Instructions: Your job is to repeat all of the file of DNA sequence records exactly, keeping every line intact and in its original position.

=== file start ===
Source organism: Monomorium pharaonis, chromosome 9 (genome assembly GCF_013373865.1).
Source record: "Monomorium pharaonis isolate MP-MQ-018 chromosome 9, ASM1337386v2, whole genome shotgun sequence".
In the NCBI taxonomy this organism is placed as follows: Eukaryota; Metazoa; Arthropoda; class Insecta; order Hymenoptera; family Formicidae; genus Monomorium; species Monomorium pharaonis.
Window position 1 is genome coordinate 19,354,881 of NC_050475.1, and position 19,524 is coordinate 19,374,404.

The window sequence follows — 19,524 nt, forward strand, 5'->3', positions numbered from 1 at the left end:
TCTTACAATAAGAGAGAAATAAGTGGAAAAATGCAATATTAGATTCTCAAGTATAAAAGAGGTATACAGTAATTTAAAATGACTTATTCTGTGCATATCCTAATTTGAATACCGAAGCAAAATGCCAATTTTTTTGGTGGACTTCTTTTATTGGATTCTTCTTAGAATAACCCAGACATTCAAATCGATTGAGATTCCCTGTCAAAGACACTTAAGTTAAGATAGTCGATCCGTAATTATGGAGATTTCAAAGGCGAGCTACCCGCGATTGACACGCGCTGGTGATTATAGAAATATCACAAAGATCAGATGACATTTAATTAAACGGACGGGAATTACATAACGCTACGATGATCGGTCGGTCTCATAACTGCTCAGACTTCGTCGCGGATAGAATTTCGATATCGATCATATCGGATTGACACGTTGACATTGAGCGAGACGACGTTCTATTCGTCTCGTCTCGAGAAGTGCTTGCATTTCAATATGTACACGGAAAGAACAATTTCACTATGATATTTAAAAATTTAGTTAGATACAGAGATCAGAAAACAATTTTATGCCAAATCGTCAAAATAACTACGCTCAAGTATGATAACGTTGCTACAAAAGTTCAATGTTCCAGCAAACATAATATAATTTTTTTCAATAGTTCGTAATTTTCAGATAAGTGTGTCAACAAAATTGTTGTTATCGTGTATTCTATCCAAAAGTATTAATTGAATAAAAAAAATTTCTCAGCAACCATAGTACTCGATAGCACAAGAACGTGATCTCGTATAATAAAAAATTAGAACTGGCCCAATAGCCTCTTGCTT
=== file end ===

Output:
Source organism: Monomorium pharaonis, chromosome 9 (genome assembly GCF_013373865.1).
Source record: "Monomorium pharaonis isolate MP-MQ-018 chromosome 9, ASM1337386v2, whole genome shotgun sequence".
In the NCBI taxonomy this organism is placed as follows: Eukaryota; Metazoa; Arthropoda; class Insecta; order Hymenoptera; family Formicidae; genus Monomorium; species Monomorium pharaonis.
Window position 1 is genome coordinate 19,354,881 of NC_050475.1, and position 19,524 is coordinate 19,374,404.

The window sequence follows — 19,524 nt, forward strand, 5'->3', positions numbered from 1 at the left end:
TCTTACAATAAGAGAGAAATAAGTGGAAAAATGCAATATTAGATTCTCAAGTATAAAAGAGGTATACAGTAATTTAAAATGACTTATTCTGTGCATATCCTAATTTGAATACCGAAGCAAAATGCCAATTTTTTTGGTGGACTTCTTTTATTGGATTCTTCTTAGAATAACCCAGACATTCAAATCGATTGAGATTCCCTGTCAAAGACACTTAAGTTAAGATAGTCGATCCGTAATTATGGAGATTTCAAAGGCGAGCTACCCGCGATTGACACGCGCTGGTGATTATAGAAATATCACAAAGATCAGATGACATTTAATTAAACGGACGGGAATTACATAACGCTACGATGATCGGTCGGTCTCATAACTGCTCAGACTTCGTCGCGGATAGAATTTCGATATCGATCATATCGGATTGACACGTTGACATTGAGCGAGACGACGTTCTATTCGTCTCGTCTCGAGAAGTGCTTGCATTTCAATATGTACACGGAAAGAACAATTTCACTATGATATTTAAAAATTTAGTTAGATACAGAGATCAGAAAACAATTTTATGCCAAATCGTCAAAATAACTACGCTCAAGTATGATAACGTTGCTACAAAAGTTCAATGTTCCAGCAAACATAATATAATTTTTTTCAATAGTTCGTAATTTTCAGATAAGTGTGTCAACAAAATTGTTGTTATCGTGTATTCTATCCAAAAGTATTAATTGAATAAAAAAAATTTCTCAGCAACCATAGTACTCGATAGCACAAGAACGTGATCTCGTATAATAAAAAATTAGAACTGGCCCAATAGCCTCTTGCTT